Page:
response is always the same: “We need to get people to know Jesus.” When they come to know Jesus, they will be struck by his beauty. It will sneak past defenses and speak to a generation suspicious of truth claims and unconvinced by moral assertions. (69)

As a professor who works closely with the generation to which Smith refers, I can attest to the effectiveness of this approach. Evangelicals need to be reminded that the beauty of Christ is a powerful motivator to change one’s beliefs and behaviors.

Evangelicals need to be reminded that the beauty of Christ is a powerful motivator to change one’s beliefs and behaviors.

Though he comes perilously close to soft-peddling original sin, Smith also does well to remind us that the fall, while it stripped away our likeness to God, didn’t rob us of God’s image. “Despite our own sinfulness, brokenness, and proneness to wander from the throne of God, we have a deep need for goodness: not only to see the good but to be good” (82). I certainly agree with gospel tracts like The Four Spiritual Laws—and John the Baptist!—that the recognition of our own sinfulness (the bad news) is a prerequisite for embracing the gospel (the good news). Still, Smith is surely correct in asserting that, even in our fallen state, the desire for goodness remains and should be appealed to by evangelists: “We want to be good, long to be good, and are deeply saddened when we discover others do not think we are good” (83).

Good but Insufficient Story

The Magnificent Story is a passionate book by an ordained Methodist minister with a pastoral heart, but it presents a gospel that often proves to be as shrunken as the two false narratives that he critiques. Smith writes compellingly about God’s love, beauty, truth, and goodness, but he leaves out God’s holiness, his righteous wrath against sin, and his justified jealousy toward his adulterous bride.

Marcionism—one of the subtlest, most dangerous heresies of the second-century church—sought to drive a wedge between what Marcion perceived as the (solely) wrathful God of the Old Testament and the (solely) merciful God of the New. Over against those who would make such an unbiblical division, Smith calls, rightly, for a unified vision of the Trinity. Citing Jesus’s claim that whoever has seen him has seen the Father (John 14:9), Smith reasons: “Isn’t Jesus telling us that he and God the Father are like a mirror? If that is true, then why do we think of God the Father as angry and mean and Jesus as compassionate and forgiving?” (40). This is sound hermeneutical advice, but unfortunately Smith doesn’t always follow it.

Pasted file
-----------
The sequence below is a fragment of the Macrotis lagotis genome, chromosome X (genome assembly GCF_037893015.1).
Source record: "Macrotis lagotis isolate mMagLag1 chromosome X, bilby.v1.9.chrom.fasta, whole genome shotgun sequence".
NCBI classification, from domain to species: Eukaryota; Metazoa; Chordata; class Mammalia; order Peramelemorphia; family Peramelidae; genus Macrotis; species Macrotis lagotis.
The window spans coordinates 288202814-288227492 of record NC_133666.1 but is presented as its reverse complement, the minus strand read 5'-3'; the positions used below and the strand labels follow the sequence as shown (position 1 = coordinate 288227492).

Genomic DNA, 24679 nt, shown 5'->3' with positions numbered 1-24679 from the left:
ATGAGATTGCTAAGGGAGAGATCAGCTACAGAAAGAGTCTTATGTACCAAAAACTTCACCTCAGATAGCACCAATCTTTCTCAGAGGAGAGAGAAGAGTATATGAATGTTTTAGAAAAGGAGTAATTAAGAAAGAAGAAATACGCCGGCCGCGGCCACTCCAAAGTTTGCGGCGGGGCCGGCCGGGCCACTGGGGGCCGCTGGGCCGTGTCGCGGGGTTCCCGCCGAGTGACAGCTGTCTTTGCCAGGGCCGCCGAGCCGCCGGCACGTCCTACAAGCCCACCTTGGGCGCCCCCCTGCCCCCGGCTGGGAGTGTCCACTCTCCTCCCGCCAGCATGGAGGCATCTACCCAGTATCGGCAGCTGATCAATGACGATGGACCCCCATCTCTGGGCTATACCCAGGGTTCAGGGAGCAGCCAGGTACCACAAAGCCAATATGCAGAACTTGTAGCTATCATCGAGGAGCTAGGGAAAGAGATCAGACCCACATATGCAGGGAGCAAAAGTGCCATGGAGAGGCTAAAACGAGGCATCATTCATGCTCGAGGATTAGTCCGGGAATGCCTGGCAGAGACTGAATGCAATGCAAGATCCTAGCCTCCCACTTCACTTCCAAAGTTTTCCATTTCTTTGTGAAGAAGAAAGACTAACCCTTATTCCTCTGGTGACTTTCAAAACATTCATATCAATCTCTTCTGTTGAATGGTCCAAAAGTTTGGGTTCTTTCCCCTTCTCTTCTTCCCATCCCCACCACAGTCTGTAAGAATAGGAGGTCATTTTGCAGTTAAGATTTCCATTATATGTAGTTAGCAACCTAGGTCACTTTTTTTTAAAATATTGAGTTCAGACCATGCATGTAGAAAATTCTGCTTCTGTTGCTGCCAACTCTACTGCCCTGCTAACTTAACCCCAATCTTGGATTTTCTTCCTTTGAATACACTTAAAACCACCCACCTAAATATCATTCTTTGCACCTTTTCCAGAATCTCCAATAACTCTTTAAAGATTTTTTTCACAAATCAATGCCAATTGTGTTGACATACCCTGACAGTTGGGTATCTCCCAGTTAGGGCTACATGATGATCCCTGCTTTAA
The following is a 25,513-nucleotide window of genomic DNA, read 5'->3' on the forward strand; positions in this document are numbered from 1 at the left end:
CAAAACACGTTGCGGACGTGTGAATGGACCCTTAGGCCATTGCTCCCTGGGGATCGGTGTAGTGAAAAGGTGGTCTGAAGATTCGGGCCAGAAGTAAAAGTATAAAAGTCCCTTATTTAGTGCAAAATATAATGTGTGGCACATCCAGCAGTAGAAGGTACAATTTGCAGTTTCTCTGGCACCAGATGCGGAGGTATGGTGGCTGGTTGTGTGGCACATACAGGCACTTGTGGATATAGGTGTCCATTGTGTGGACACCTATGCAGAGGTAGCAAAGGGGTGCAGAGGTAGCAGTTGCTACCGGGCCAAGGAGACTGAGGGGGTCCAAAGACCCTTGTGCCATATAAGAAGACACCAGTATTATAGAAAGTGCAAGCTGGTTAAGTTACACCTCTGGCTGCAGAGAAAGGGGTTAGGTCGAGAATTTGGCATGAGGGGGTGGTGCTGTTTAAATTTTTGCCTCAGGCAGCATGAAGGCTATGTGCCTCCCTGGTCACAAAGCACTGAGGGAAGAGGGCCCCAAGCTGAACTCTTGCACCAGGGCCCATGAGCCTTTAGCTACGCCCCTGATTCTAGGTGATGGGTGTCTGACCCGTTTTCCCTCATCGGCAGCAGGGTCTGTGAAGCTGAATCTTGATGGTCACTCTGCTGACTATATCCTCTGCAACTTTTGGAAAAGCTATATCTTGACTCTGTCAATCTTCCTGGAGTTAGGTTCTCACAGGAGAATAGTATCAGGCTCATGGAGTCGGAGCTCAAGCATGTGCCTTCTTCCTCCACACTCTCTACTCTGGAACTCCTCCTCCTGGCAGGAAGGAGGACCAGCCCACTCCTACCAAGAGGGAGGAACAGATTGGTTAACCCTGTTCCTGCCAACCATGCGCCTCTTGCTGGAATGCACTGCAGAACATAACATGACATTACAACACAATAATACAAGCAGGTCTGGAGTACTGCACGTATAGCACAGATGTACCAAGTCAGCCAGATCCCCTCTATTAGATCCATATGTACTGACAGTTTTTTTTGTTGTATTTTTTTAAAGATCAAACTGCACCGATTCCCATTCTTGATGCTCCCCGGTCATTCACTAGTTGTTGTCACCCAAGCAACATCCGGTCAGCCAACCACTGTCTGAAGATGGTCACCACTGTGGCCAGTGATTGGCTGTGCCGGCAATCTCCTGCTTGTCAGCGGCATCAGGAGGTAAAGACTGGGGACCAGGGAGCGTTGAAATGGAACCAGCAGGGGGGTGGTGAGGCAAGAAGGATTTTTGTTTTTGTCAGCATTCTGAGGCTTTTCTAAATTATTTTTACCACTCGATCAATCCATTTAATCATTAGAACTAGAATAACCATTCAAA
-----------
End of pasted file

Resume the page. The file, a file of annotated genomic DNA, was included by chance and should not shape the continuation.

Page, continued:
In Smith’s version of the magnificent story, Jesus’s love and mercy end up being divorced from God’s holiness and justice. Not only is God’s righteous wrath against mankind (flood and Babel) and against those pagan nations who oppressed his chosen people left out; we hear nothing of Jesus’s cleansing of the Temple, his verbal attacks of the Pharisees, or his often terrifying appearances in Revelation. Yes, the triune God of the Bible is loving and merciful, but he is also a consuming fire (Heb. 12:29; cf. 10:31).

The triune God of the Bible is loving and merciful, but he is also a consuming fire.

Smith is sincere, but the metanarrative he constructs tends to project onto the Trinity a kind of modern Western egalitarianism-inclusivism that would break down all essential distinctions and hierarchies. Smith borrows frequently and well from the traditions of the Orthodox Church, highlighting its focus on theosis, its use of the word perichoresis to describe the Trinity (which Smith conveniently and reductively translates as “mutual submission”), its discomfort with Augustine’s definition of original sin, its emphasis on the incarnation and resurrection alongside the cross, and its iconographic portrayal of the Trinity. But he seeks to do so apart from the strong Orthodox focus on hierarchy, particularly her key teaching that the Father is the eternal source (or arche) of the Trinity.

Please don’t misunderstand me. Smith is a true and orthodox minister of the gospel, and his book offers an expansive vision of salvation that believers, especially evangelicals, would do well to heed. But the story he tells leaves out two aspects of Christian reality that Americans desperately need to hear and understand.

The first is essential distinctions, apart from which their already confused sense of identity and purpose will continue to erode. The second is godly shame and remorse, apart from which they will be condemned to remain in the false belief that they are paragons of virtue because they are tolerant and because they recycle.

Smith provides a beautiful story, but Christians need an even more magnificent one.